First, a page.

What are the next steps to bring down worms?

Epidemiological data provided by this review suggests that the current CTS-based treatment and control strategy should be extended to community-wide interventions. In doing so, the infection reservoir of adult populations will be targeted, thus reducing reinfection of treated SACs. This will also allow the predominantly adult-centered HW infection to reflect the decreased prevalence observed for LA and TT. As the prevalence of HRTs and SCHs declined, current surveillance would benefit from the use of intensity measurements and better diagnostic sensitivity to accurately capture the success of Ethiopia’s control efforts. It will be crucial to further stratify them by age and sex for the assessment by allowing the identification of pockets of infection within communities. This in turn will generate specific guidelines targeted at age / gender groups to reduce interaction with infectious material through parasite control, WaSH behavior change activities and targeted communication materials. Implementing these changes has the potential to help Ethiopia meet its elimination goals in the near future.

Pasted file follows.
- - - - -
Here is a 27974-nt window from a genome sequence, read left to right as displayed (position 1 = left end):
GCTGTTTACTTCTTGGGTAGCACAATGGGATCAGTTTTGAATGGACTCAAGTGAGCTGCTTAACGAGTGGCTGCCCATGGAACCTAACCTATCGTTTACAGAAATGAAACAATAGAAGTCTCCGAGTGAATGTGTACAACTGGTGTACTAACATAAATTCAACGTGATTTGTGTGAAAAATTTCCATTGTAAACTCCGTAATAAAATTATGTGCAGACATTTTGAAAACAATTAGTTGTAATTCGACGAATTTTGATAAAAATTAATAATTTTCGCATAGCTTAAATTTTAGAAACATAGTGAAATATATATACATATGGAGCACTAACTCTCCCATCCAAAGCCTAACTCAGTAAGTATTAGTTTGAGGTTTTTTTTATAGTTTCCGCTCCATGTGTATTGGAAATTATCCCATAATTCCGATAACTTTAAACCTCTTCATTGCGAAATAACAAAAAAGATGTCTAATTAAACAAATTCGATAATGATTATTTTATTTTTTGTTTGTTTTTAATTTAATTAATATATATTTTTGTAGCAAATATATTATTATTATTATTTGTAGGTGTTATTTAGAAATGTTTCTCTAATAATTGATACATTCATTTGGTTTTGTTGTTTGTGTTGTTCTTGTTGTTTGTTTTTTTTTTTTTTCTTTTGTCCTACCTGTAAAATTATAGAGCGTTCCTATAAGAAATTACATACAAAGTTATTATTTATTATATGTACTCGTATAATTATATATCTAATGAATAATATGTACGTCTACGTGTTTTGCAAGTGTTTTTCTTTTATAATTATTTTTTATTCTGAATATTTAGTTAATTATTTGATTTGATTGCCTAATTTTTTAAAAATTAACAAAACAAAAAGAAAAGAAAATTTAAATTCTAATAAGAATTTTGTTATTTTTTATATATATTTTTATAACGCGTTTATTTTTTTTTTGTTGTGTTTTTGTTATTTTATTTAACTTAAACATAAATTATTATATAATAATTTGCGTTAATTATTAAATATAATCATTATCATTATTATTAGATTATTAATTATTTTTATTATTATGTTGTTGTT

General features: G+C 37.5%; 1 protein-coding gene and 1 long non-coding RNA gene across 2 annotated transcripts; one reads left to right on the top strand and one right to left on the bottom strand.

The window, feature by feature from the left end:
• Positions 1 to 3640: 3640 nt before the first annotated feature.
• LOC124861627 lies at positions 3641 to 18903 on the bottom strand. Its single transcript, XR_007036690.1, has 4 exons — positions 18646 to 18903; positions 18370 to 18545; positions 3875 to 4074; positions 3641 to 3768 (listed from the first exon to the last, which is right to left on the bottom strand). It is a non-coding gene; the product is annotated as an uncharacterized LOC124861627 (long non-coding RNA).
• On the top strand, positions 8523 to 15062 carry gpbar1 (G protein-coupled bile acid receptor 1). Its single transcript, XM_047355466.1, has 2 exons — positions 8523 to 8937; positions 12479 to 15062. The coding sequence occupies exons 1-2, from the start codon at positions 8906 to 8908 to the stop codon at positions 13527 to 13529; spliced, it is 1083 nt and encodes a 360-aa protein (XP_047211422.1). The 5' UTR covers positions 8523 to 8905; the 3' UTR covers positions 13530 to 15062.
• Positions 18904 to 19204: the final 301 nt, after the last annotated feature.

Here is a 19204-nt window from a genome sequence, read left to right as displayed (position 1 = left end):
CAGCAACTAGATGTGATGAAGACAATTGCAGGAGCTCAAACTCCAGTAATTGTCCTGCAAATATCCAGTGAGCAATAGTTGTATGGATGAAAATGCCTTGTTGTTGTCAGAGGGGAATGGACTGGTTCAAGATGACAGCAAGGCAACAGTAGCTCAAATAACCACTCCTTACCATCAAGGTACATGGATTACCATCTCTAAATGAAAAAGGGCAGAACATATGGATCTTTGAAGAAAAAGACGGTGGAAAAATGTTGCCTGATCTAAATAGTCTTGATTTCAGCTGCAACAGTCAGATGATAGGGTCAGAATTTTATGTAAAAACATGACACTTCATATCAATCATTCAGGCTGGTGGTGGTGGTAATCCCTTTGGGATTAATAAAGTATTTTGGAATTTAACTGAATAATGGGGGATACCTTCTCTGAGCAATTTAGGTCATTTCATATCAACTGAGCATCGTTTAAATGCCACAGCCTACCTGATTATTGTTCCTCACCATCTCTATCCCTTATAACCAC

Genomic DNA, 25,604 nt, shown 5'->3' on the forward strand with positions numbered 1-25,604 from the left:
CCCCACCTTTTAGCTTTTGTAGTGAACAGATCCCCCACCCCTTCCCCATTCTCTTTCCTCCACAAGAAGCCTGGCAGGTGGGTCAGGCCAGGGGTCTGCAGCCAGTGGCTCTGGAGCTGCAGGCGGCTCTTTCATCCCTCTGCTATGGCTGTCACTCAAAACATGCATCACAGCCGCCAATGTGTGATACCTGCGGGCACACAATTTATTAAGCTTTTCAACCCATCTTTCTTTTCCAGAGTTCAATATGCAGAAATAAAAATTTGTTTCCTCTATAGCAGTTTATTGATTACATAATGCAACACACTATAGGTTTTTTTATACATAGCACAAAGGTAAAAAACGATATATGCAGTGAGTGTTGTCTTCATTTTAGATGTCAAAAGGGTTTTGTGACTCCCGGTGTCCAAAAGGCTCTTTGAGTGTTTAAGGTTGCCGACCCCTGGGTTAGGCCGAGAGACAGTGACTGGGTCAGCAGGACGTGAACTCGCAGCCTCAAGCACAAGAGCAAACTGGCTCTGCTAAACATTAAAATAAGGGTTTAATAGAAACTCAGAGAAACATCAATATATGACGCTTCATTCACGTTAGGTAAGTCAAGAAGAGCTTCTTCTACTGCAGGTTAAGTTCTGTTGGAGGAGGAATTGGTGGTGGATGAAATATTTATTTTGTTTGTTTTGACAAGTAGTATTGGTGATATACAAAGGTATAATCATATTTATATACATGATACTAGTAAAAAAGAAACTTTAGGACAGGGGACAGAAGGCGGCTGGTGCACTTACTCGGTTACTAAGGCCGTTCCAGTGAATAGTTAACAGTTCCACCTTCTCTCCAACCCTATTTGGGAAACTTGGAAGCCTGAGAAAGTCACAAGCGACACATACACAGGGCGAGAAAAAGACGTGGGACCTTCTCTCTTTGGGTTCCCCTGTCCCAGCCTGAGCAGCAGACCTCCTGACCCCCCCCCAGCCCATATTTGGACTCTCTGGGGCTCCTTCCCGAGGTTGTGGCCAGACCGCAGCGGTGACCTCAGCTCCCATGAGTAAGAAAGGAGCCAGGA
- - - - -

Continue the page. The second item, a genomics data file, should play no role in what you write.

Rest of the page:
The study featured in this blog post was published in the LCNTDR Collection: Advances in Scientific Research for the Control of NTDs, led by the London Center for Neglected Tropical Diseases (LCNTDR). The collection was publish in Parasites and vectors since 2016, and periodically publishing new articles. This series presents recent advances in NTD scientific research carried out by LCNTDR member institutions and their collaborators. It aims to highlight the wide range of work undertaken by LCNTDR to achieve the United Nations Sustainable Development Goals and to support the goals of the World Health Organization Roadmap for Neglected Tropical Diseases 2021-2030. .

The LCNTDR was launched in 2013 with the aim of providing targeted operational and research support to NTDs. LCNTDR, a joint initiative of Natural History Museum, the London School of Hygiene and Tropical Medicine, the Royal Veterinary College, the Partnership for Child Development, the SCI Foundation (formerly known as the Schistosomiasis Control Initiative) and Imperial College London, undertakes interdisciplinary research to build the evidence base around the design, implementation, monitoring and evaluation of NTD control programs.

You can find other blog posts in the series here.